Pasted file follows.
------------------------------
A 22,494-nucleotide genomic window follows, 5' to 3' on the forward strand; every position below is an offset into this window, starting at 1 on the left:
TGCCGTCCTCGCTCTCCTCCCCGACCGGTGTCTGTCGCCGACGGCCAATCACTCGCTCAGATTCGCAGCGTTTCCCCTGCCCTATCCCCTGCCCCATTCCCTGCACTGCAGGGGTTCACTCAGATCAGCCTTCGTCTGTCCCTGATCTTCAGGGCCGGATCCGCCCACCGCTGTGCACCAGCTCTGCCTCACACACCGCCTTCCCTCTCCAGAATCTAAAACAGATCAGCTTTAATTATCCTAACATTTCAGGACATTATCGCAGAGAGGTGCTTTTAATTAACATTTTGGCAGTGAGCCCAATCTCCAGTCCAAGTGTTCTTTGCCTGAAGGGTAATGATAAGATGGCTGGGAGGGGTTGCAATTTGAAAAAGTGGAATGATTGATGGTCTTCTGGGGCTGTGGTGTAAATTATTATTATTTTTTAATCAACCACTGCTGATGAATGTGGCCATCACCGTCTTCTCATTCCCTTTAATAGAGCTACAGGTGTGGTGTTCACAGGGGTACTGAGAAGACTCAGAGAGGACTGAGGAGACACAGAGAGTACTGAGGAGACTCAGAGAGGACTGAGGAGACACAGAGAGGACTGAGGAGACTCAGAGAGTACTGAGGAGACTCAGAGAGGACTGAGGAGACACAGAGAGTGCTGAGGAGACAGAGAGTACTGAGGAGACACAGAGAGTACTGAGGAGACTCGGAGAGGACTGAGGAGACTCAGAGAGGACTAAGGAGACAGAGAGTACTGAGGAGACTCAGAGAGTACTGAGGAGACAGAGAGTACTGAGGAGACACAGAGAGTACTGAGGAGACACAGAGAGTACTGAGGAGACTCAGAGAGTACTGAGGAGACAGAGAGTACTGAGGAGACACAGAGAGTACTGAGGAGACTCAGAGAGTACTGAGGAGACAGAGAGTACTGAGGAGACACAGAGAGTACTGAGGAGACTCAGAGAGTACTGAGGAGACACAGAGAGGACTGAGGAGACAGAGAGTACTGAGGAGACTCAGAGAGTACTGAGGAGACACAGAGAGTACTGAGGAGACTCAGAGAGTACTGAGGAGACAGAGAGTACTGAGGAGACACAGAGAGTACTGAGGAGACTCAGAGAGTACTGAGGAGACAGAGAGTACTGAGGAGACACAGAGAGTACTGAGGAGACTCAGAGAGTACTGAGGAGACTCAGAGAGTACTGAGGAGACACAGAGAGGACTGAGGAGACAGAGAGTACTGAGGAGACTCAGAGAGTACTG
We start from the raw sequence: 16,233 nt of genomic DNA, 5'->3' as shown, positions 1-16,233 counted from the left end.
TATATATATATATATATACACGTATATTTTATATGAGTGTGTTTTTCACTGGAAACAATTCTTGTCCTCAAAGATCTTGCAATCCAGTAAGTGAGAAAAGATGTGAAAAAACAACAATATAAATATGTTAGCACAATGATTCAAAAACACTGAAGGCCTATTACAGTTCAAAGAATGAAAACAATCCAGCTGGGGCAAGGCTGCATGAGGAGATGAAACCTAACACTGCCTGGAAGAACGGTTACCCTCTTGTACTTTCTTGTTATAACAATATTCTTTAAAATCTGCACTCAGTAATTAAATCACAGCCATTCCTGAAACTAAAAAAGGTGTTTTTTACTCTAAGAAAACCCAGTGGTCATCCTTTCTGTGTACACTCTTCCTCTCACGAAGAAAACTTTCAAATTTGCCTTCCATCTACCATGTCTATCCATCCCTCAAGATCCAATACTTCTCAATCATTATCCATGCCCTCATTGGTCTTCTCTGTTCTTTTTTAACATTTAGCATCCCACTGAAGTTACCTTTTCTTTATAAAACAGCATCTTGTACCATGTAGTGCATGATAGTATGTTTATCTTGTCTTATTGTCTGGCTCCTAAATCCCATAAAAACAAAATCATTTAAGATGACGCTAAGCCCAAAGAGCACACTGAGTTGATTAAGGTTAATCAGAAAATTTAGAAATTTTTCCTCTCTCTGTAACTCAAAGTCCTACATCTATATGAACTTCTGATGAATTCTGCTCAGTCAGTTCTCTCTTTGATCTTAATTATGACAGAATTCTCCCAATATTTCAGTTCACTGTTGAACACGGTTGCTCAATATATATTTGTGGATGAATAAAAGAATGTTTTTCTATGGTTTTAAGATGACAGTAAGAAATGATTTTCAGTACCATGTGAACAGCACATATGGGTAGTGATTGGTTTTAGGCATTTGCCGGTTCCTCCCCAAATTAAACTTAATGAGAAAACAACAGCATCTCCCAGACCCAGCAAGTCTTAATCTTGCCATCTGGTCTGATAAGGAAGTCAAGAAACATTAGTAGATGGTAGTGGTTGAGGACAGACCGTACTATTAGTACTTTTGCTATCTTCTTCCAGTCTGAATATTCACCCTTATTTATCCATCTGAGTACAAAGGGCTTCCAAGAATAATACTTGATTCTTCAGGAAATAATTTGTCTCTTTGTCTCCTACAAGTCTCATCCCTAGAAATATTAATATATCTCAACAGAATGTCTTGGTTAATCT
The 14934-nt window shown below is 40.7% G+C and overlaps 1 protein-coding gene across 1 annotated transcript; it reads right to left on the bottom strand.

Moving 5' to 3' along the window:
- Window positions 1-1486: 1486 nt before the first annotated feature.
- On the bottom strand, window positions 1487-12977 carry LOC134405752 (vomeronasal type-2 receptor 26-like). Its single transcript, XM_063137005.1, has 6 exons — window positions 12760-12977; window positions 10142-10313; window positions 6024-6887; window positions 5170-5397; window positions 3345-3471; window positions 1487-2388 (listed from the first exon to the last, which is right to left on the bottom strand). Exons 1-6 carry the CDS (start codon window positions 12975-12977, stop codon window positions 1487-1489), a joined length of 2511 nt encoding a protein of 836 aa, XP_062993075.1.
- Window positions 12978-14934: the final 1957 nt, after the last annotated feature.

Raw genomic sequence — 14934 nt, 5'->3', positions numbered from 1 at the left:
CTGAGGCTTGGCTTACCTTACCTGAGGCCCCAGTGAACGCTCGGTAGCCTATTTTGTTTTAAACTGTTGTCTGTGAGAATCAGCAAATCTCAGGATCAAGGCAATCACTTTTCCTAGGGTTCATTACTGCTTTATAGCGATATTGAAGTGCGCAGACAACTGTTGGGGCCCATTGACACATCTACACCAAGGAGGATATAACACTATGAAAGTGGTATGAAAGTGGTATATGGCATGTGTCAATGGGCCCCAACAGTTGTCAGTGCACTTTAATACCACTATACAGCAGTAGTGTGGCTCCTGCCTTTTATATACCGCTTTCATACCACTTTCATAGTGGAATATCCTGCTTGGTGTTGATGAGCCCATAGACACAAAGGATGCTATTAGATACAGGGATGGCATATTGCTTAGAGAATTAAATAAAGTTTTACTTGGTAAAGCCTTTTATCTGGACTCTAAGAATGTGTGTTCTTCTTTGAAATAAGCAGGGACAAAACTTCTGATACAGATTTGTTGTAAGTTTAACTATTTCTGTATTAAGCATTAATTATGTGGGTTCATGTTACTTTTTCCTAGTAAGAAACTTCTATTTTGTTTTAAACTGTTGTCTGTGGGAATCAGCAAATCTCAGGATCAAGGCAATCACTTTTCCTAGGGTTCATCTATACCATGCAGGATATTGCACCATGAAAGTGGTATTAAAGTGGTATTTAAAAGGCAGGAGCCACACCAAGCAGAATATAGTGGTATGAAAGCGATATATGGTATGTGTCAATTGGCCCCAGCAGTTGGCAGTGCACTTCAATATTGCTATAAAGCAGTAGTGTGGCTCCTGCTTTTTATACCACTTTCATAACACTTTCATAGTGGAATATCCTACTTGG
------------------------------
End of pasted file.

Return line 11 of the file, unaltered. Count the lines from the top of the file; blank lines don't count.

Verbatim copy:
CTGAGGCTTGGCTTACCTTACCTGAGGCCCCAGTGAACGCTCGGTAGCCTATTTTGTTTTAAACTGTTGTCTGTGAGAATCAGCAAATCTCAGGATCAAGGCAATCACTTTTCCTAGGGTTCATTACTGCTTTATAGCGATATTGAAGTGCGCAGACAACTGTTGGGGCCCATTGACACATCTACACCAAGGAGGATATAACACTATGAAAGTGGTATGAAAGTGGTATATGGCATGTGTCAATGGGCCCCAACAGTTGTCAGTGCACTTTAATACCACTATACAGCAGTAGTGTGGCTCCTGCCTTTTATATACCGCTTTCATACCACTTTCATAGTGGAATATCCTGCTTGGTGTTGATGAGCCCATAGACACAAAGGATGCTATTAGATACAGGGATGGCATATTGCTTAGAGAATTAAATAAAGTTTTACTTGGTAAAGCCTTTTATCTGGACTCTAAGAATGTGTGTTCTTCTTTGAAATAAGCAGGGACAAAACTTCTGATACAGATTTGTTGTAAGTTTAACTATTTCTGTATTAAGCATTAATTATGTGGGTTCATGTTACTTTTTCCTAGTAAGAAACTTCTATTTTGTTTTAAACTGTTGTCTGTGGGAATCAGCAAATCTCAGGATCAAGGCAATCACTTTTCCTAGGGTTCATCTATACCATGCAGGATATTGCACCATGAAAGTGGTATTAAAGTGGTATTTAAAAGGCAGGAGCCACACCAAGCAGAATATAGTGGTATGAAAGCGATATATGGTATGTGTCAATTGGCCCCAGCAGTTGGCAGTGCACTTCAATATTGCTATAAAGCAGTAGTGTGGCTCCTGCTTTTTATACCACTTTCATAACACTTTCATAGTGGAATATCCTACTTGG